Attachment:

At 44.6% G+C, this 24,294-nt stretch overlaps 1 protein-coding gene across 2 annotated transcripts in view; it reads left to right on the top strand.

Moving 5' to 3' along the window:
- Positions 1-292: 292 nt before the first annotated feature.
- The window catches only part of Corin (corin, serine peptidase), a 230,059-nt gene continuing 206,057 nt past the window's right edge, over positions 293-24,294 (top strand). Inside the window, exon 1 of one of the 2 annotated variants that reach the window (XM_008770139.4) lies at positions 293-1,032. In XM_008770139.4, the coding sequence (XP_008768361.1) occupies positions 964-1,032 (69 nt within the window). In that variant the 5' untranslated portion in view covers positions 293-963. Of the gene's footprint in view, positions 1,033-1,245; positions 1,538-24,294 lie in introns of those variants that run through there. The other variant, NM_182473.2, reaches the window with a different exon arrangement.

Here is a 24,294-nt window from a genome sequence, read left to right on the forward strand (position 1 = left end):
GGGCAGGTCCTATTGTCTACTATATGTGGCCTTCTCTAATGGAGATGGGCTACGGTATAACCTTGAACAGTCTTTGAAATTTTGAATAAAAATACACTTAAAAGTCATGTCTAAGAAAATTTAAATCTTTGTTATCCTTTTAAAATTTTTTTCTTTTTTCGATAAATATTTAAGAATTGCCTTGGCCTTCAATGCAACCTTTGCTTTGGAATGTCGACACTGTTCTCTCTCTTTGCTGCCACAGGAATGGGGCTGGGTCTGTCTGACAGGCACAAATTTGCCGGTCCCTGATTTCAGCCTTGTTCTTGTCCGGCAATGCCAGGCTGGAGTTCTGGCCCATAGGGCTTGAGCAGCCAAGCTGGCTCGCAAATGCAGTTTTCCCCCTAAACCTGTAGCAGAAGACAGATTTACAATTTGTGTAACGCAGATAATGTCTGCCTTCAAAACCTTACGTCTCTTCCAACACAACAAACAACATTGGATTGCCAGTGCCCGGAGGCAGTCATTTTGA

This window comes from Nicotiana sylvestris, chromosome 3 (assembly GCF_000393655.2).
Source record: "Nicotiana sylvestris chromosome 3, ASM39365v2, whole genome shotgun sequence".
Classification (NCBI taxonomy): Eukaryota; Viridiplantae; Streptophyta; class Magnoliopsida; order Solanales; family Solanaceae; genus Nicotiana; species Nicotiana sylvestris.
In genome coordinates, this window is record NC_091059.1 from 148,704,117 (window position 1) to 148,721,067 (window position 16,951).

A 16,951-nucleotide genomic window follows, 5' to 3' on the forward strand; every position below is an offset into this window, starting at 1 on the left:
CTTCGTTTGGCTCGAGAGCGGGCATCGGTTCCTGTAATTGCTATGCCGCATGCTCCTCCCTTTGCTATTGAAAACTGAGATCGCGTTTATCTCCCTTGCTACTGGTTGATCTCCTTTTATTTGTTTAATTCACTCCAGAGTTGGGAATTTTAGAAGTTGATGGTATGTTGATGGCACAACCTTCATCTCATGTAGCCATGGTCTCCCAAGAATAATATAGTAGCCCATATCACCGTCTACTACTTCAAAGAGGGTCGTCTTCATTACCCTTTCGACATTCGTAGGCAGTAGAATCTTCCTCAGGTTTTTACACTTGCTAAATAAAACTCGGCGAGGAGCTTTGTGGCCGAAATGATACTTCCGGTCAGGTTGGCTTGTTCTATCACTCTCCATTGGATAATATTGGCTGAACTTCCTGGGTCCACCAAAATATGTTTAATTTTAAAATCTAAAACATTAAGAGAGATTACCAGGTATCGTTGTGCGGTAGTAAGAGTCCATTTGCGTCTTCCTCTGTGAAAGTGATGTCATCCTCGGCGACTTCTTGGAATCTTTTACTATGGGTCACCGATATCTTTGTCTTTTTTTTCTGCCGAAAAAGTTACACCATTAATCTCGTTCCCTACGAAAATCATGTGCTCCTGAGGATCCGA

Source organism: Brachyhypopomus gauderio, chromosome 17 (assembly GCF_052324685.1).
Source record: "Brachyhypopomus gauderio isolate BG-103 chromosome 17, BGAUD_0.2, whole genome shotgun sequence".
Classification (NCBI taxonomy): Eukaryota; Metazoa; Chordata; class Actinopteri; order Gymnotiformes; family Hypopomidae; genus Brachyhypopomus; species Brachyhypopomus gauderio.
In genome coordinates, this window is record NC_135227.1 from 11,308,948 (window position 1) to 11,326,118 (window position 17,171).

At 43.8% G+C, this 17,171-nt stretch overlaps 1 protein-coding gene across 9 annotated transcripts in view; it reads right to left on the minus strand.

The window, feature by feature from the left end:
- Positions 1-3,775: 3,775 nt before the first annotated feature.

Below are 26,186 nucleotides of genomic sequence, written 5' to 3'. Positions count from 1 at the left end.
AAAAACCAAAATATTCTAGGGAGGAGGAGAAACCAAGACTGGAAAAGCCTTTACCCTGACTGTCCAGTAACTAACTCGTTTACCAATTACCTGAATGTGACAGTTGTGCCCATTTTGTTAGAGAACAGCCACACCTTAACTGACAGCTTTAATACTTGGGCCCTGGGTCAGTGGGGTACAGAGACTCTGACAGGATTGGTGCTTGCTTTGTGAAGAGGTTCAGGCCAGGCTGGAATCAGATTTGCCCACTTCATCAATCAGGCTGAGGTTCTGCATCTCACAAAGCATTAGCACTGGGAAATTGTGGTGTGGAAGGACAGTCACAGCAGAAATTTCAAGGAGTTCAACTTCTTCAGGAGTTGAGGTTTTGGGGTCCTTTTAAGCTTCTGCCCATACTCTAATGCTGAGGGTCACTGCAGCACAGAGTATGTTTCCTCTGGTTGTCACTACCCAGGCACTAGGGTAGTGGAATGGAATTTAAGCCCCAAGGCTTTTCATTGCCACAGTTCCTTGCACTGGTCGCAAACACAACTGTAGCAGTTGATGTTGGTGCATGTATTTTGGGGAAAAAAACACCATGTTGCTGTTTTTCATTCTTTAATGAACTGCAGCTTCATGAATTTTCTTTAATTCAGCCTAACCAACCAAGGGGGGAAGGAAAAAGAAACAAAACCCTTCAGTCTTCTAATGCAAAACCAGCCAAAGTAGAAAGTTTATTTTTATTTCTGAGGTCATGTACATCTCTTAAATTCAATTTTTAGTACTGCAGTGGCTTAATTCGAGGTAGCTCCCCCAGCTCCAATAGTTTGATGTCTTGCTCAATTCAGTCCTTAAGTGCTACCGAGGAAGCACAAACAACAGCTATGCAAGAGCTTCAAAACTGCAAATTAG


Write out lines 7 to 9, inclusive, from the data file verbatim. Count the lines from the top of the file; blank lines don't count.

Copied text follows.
This window comes from Nicotiana sylvestris, chromosome 3 (assembly GCF_000393655.2).
Source record: "Nicotiana sylvestris chromosome 3, ASM39365v2, whole genome shotgun sequence".
Classification (NCBI taxonomy): Eukaryota; Viridiplantae; Streptophyta; class Magnoliopsida; order Solanales; family Solanaceae; genus Nicotiana; species Nicotiana sylvestris.